Mike: Hey everyone, I’m Mike Sullivan. Thanks for joining me. Today with us is our subject matter expert from Lendio. Typically, we have Brock Blake here. Today we have with us the President and COO, Levi King. Levi’s going to talk to us today about some experiences he’s had with the uncomfortable subject of letting people go. There are different circumstances that lead to this. Levi’s going to talk to us about some of those and some of his learnings over the years. So Levi, thanks for joining us and over to you.
Levi: Today, I want to just give a few pieces of advice. When I say advice, obviously in business there are a lot of times you can do things right or wrong, but there are a lot more scenarios where there are two or three or more ways to do something right and just as many ways to do it wrong. Anyone who ever gives me advice in business I typically try to look at it through the lens of how relevant is that to what I do. So that’s my disclaimer before I give any advice on this topic.
But there’s oftentimes in business where as your business grows, things change, your needs change that sometimes you need to change staff, and some staff members that have done well over time all of a sudden aren’t the best match for what you need to do moving forward or their role has shifted and now there are different needs. I recently went through an experience like that. It’s typically painful on both sides.
A lot of times when you terminate someone or you tell them it’s time to move, it’s easy because they screwed up, they did something dumb, they never succeeded. But it’s a lot harder when it’s someone who has been around awhile, who’s contributed on multiple levels, has been in different positions, and just simply is either burned out and maybe they do or they don’t know what or when the business needs have shifted and so the skill set or the knowledge that that individual has is just not a good fit anymore.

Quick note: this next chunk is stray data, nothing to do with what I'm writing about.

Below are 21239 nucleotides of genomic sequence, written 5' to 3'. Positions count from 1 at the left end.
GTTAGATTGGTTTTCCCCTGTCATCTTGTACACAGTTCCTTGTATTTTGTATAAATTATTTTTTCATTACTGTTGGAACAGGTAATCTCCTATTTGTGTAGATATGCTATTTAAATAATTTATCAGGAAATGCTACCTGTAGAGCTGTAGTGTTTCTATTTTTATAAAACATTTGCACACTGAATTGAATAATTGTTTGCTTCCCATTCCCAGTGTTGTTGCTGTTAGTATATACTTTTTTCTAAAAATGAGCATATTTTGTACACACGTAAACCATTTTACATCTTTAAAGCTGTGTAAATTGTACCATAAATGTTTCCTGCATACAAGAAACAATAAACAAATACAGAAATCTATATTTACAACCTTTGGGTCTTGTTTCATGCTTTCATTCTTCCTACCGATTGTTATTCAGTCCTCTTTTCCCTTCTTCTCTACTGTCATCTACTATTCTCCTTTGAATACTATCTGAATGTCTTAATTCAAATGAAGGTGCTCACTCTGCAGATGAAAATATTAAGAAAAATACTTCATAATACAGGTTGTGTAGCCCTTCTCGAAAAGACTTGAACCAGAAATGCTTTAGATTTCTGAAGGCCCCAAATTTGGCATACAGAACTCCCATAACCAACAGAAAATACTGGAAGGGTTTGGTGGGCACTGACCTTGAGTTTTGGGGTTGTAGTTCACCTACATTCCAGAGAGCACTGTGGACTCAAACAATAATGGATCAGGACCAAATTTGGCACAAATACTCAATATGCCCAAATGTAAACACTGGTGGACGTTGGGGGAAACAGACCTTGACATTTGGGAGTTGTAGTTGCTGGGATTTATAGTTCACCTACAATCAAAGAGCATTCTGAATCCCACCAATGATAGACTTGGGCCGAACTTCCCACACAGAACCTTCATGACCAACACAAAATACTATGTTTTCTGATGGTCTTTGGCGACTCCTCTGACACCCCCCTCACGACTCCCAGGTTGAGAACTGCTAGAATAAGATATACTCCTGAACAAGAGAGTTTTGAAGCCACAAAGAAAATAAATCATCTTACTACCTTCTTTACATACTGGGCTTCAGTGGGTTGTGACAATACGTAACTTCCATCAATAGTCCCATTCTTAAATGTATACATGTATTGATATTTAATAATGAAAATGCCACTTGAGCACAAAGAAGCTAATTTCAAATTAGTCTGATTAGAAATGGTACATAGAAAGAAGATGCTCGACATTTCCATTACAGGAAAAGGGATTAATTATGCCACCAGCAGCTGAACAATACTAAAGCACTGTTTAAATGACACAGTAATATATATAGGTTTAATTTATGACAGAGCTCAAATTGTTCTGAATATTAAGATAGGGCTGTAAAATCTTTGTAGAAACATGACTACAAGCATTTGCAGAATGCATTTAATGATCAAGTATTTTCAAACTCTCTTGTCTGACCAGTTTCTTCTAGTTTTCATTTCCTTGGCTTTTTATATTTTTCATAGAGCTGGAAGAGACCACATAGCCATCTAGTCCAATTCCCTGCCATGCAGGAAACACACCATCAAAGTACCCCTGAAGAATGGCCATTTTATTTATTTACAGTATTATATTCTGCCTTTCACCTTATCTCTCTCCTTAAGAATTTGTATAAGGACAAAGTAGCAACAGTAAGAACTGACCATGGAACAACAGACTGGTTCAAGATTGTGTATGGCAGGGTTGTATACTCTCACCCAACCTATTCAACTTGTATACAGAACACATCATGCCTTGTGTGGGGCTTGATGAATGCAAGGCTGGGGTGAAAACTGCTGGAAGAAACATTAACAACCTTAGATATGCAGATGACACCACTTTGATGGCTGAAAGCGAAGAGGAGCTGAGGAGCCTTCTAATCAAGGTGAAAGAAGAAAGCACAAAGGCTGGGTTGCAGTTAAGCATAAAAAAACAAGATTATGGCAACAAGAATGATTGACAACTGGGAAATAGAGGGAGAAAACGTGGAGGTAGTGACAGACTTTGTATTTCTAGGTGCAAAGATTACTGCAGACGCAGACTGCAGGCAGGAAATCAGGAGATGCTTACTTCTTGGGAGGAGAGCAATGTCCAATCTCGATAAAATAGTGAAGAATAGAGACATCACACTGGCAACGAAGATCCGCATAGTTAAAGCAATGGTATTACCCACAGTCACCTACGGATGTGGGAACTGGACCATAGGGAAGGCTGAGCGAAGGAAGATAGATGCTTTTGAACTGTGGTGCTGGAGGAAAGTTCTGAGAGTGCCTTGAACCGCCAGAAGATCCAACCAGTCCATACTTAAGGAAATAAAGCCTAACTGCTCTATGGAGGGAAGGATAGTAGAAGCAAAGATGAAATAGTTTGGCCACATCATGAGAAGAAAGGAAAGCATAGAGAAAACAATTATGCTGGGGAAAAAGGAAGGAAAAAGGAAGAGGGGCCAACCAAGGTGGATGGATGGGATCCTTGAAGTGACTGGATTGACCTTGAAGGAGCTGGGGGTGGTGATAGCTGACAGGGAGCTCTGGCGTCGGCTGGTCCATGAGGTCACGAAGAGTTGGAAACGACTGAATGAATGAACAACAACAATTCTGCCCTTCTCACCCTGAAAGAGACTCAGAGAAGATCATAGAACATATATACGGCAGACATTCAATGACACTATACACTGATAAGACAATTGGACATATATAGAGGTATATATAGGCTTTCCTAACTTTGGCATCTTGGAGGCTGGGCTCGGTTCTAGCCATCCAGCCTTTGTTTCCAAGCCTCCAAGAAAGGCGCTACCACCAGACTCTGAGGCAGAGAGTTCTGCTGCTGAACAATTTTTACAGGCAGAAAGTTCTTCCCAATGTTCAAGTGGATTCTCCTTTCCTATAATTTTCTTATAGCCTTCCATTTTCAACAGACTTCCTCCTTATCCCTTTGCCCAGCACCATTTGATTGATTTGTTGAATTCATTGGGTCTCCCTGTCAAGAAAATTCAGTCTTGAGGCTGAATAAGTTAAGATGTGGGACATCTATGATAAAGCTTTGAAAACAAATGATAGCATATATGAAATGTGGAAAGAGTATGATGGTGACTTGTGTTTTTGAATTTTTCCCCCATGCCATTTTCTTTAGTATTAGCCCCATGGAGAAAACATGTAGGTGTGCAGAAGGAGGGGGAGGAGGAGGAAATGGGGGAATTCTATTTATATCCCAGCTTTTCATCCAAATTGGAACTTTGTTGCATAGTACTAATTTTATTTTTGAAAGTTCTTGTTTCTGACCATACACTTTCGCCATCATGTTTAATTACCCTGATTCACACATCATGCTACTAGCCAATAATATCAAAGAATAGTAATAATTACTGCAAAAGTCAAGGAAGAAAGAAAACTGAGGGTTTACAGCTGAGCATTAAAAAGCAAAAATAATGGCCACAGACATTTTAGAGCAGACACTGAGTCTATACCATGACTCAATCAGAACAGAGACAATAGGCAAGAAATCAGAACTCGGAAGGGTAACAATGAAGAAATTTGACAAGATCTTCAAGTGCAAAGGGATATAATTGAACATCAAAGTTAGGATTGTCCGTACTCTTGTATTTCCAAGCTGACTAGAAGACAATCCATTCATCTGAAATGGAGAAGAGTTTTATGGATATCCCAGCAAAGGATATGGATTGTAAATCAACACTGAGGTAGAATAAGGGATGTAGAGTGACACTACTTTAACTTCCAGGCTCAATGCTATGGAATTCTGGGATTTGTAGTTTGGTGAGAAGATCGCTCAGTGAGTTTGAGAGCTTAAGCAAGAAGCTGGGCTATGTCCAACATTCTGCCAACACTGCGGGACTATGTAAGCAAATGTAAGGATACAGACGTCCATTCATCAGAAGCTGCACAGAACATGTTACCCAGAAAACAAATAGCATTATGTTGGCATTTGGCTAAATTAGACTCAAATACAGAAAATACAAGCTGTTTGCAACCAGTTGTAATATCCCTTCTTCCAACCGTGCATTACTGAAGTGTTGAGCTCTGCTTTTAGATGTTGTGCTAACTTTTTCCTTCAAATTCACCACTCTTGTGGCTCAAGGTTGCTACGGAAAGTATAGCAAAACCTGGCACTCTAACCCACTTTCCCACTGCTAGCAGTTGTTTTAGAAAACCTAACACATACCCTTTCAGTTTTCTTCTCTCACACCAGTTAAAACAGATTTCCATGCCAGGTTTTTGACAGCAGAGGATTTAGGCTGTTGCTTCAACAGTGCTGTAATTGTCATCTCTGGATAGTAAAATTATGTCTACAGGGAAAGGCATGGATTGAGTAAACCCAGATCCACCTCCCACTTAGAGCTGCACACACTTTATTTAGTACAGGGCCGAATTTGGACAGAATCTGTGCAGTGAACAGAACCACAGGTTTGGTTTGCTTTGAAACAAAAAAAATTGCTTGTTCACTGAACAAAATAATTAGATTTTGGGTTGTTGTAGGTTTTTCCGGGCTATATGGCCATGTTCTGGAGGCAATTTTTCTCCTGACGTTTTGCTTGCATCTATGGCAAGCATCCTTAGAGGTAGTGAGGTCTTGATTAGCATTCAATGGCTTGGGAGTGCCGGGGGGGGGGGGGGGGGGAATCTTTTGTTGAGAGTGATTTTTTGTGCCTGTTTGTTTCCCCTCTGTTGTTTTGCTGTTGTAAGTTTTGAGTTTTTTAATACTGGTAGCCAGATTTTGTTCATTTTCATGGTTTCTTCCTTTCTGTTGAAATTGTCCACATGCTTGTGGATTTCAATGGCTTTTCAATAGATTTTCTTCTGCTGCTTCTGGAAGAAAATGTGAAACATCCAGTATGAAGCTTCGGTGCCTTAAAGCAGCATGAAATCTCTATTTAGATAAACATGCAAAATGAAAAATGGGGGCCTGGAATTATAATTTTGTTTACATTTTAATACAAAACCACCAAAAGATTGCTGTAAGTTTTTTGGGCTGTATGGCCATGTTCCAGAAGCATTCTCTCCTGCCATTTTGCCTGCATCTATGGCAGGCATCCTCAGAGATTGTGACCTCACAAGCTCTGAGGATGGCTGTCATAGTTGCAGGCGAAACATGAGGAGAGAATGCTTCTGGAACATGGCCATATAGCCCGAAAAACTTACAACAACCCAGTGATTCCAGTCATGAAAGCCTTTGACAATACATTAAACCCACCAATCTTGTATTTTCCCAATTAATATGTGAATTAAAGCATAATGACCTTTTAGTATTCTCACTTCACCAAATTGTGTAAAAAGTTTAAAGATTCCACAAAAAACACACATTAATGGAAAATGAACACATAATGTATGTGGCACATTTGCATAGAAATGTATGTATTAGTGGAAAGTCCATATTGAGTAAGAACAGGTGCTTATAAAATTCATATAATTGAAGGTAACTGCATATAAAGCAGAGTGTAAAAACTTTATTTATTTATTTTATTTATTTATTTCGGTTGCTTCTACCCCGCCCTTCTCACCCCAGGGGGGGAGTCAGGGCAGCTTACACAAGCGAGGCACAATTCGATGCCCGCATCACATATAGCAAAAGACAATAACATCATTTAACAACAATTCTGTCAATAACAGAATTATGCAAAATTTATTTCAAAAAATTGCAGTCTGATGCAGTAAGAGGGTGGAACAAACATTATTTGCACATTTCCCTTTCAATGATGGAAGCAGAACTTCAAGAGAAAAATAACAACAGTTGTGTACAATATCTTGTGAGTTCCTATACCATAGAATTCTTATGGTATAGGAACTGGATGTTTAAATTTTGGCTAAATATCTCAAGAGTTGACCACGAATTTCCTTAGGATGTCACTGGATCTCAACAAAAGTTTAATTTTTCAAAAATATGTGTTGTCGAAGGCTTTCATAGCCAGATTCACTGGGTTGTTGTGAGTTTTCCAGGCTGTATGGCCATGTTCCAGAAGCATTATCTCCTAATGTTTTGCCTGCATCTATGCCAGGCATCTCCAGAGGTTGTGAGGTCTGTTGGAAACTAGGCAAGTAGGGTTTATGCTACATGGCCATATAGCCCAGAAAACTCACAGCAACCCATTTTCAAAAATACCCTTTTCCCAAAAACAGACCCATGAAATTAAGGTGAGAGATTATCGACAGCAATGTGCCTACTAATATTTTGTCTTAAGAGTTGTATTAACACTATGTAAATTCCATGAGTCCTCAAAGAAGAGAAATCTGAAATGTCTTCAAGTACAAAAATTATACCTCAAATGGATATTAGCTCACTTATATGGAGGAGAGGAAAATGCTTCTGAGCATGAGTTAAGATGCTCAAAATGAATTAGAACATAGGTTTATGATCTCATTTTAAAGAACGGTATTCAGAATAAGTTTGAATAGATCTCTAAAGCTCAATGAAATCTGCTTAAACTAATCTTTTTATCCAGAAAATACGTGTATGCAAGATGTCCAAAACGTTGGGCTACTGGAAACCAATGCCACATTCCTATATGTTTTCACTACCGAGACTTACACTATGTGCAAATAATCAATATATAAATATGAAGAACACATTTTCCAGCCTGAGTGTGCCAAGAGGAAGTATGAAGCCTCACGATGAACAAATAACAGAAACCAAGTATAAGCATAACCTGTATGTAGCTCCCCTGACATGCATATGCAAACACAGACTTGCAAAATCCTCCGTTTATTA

So that’s what we went through recently. We had a couple employees that have been around, one for four years and another one for two and a half almost three years, and our business model has evolved to where we don’t charge borrowers anything. So we have a two sided platform. Business owners come in. They’re looking for a business loan. We match them to lenders and other banks, credit unions, anybody that’s a direct commercial lender, we match them together so that that business owner can get a loan.
So in the past, we sold things to those business owners. Now we don’t. So we had to take not just in sales but sales, customer service, any positions that surrounded servicing a borrower and had to say, “Okay, now that our business model has changed, where do our needs change?” With a couple of those employees that had been around for a long time and done a great job, there was no longer a position that was an exact fit for their skill set.
So that’s kind of a painful time on both sides, and it’s difficult as the employer to communicate, “We need to let you go, but you’re not garbage. And you didn’t even necessarily screw up, we just changed. We had good intentions along the way, and we told you there would be opportunity. But we just can’t figure out what that opportunity is, so we need to part ways.” I think that the lessons that I’ve learned both just this last couple weeks but over time as it relates to letting people go that in that scenario, when again there’s not necessarily anything wrong with them, is that I should be more careful in advance and not say we’ll find a place for you.